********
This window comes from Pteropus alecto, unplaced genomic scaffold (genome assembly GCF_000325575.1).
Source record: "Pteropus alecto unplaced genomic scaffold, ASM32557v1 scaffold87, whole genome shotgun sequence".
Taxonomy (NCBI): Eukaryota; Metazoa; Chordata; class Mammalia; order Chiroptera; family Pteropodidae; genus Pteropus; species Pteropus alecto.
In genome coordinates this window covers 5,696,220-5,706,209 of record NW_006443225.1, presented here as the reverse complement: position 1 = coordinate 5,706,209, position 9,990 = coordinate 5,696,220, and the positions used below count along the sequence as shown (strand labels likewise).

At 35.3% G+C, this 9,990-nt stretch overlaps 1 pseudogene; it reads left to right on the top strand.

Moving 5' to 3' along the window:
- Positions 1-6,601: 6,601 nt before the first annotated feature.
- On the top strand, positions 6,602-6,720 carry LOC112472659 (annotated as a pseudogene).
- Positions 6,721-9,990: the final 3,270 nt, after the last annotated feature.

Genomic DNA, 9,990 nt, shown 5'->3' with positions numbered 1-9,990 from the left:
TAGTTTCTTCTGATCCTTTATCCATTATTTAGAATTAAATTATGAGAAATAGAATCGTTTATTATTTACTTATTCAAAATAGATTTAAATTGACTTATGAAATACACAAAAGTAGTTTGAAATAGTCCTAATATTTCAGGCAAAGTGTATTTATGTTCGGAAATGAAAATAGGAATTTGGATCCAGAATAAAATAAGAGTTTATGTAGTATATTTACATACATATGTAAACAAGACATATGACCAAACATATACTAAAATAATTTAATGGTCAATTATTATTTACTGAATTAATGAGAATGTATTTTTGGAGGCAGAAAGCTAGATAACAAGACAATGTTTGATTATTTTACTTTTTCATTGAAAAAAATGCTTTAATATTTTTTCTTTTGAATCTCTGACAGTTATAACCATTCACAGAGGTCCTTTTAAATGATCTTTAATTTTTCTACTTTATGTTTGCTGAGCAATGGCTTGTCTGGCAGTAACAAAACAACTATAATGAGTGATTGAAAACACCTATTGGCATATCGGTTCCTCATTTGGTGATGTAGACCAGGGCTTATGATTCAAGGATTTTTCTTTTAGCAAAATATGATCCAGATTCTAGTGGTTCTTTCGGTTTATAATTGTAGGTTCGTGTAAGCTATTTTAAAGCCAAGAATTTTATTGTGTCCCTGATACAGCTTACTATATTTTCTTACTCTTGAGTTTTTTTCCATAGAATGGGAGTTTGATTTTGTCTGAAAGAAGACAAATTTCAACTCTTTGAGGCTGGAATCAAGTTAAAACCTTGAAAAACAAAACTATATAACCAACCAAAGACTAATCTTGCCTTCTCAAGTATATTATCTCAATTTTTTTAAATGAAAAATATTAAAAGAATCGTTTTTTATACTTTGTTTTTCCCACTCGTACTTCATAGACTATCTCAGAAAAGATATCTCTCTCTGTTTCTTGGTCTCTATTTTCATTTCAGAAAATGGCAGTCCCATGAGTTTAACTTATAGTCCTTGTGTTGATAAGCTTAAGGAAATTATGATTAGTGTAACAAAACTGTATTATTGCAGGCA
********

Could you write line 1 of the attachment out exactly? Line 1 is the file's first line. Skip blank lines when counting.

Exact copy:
This window comes from Pteropus alecto, unplaced genomic scaffold (genome assembly GCF_000325575.1).